Back to restoration

Evesham Abbey Gryphon Weathervanes

We were once again approached by Sally Strachey Conservation to restore four weathervanes on Evesham Abbey Bell Tower. This beautiful structure is all that remains of a large Abbey complex which was demolished by townsfolk when it was surrendered to the King in 1590 during the Dissolution of the Monasteries.

The gilded crown weather vanes were generally in good condition although there was surface corrosion to the frame, and the gilding and paintwork need to be renewed. Our brief was also to redesign the bearing system which has corroded to the point where the weather vanes no longer rotated in the wind. The solution needed to ensure that minimal maintenance was required in future; as you can see from the pictures the weathervanes are extremely tricky to access! The last restoration was carried out in the 1950’s, and the restorers mark was helpfully stamped into the bronze.

Working high on the scaffolding, Ironart’s restoration team started the dismantling process with hand tools – thankfully the first one came apart easily, apart from the bottom section of the spindle which was very well secured and had possibly been cast into bronze assembly.  James and Martin unbolted the cardinal points and the crown from the top of the spindle, which then allowed them to remove the griffon detail. 65 years of weather had corroded and sealed this firmly on, so the two men winched up a gas set and heated the socket at the base to loosen it up. Great care was needed due to the base of spindle also forming the clamps around the delicate stone pinnacles . Eventually coming free without damage to any part of the weathervane or pinnacle, the vanes were then winched down on two ‘gin wheel’ hand pulleys.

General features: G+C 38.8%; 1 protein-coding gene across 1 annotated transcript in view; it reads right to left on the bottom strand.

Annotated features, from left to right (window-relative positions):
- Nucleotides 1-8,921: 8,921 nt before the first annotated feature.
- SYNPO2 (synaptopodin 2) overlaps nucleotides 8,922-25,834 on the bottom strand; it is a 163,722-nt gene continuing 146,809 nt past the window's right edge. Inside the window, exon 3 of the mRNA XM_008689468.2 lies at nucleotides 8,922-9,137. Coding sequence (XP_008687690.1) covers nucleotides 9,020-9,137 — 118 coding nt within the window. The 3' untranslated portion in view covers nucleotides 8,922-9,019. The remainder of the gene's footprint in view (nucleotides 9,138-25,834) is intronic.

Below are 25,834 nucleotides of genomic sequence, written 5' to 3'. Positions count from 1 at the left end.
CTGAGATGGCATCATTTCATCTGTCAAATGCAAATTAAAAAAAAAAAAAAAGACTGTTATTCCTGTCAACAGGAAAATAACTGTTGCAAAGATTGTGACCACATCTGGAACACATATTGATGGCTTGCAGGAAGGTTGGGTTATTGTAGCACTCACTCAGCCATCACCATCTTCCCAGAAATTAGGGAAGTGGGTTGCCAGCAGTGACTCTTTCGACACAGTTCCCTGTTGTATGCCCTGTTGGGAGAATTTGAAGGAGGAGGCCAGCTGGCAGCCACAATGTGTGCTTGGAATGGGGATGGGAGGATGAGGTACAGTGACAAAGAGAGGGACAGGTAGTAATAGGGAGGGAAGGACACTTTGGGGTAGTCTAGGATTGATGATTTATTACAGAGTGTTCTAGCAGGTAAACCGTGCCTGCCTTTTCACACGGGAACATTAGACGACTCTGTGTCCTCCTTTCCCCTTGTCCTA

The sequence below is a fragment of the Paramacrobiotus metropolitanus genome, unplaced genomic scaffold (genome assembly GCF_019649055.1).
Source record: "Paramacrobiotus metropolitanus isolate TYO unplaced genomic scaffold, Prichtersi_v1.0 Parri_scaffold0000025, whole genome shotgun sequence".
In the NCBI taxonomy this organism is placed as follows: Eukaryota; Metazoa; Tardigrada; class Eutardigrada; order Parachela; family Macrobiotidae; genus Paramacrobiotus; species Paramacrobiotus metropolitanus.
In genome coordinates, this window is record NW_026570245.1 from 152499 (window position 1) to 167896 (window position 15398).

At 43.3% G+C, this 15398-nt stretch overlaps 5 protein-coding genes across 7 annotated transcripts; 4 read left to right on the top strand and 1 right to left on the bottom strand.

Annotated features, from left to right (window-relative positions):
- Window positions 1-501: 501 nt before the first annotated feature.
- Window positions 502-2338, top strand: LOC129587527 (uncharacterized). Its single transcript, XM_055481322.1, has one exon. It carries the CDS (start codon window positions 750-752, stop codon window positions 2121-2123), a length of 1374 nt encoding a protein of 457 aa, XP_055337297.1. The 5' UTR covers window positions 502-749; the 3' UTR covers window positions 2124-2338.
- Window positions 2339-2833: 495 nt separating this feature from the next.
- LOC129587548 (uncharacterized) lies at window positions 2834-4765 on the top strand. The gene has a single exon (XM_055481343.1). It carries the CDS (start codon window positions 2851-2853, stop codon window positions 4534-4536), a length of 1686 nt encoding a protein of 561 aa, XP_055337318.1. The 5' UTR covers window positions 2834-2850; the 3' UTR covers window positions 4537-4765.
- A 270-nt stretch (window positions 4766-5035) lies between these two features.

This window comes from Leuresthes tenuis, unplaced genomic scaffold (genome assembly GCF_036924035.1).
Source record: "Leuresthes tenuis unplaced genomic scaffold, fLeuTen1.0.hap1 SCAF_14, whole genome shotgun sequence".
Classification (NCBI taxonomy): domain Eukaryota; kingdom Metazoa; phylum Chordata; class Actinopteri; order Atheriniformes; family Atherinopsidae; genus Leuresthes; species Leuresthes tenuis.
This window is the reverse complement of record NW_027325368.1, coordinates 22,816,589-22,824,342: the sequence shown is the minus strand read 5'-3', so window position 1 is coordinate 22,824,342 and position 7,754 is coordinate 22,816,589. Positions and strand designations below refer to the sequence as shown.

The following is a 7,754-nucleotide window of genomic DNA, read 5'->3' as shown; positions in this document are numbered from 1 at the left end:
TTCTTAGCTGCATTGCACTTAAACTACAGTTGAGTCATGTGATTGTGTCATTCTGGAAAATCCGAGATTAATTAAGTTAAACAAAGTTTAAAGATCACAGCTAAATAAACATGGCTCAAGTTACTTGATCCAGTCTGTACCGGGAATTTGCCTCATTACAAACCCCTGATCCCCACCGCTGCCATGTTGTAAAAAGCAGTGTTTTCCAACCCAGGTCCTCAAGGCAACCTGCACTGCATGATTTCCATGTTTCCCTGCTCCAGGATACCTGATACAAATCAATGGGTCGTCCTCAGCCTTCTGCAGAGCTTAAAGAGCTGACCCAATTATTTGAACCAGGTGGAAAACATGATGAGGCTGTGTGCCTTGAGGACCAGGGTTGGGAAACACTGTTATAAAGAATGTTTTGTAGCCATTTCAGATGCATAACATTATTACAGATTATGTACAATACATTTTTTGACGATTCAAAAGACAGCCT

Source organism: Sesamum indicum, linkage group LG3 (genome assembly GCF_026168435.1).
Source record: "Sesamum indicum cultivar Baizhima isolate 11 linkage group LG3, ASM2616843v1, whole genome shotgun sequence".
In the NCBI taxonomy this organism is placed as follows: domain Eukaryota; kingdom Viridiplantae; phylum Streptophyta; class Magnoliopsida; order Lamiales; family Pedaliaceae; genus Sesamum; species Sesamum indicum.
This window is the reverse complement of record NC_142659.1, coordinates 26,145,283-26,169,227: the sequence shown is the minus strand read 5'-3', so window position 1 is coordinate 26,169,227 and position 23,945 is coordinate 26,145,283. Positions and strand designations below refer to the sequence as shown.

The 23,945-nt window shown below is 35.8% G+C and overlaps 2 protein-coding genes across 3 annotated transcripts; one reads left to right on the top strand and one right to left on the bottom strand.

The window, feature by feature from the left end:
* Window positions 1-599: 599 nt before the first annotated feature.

Brought back to our Larkhall workshop once dismantled the four pinnacles were carefully flame cleaned. Several minor repairs were made by the restoration team, which included replacement of a number of missing crown crosses, rudimentary straightening of cardinal points, cleaning out areas of rust-jacking before being painted and then gilded.

The original bearing system centred around an exposed bearing surface which required regular maintenance.  To try and ensure a lower maintenance solution, the new bearing specification involved using sealed bearings with machined weather caps at the top and bottom.

As the pictures below show, the four vanes were quite literally a stunning sight once re-gilded. Returned to heir home in December 2015 we hope they will continue to do their job for many many more years to come.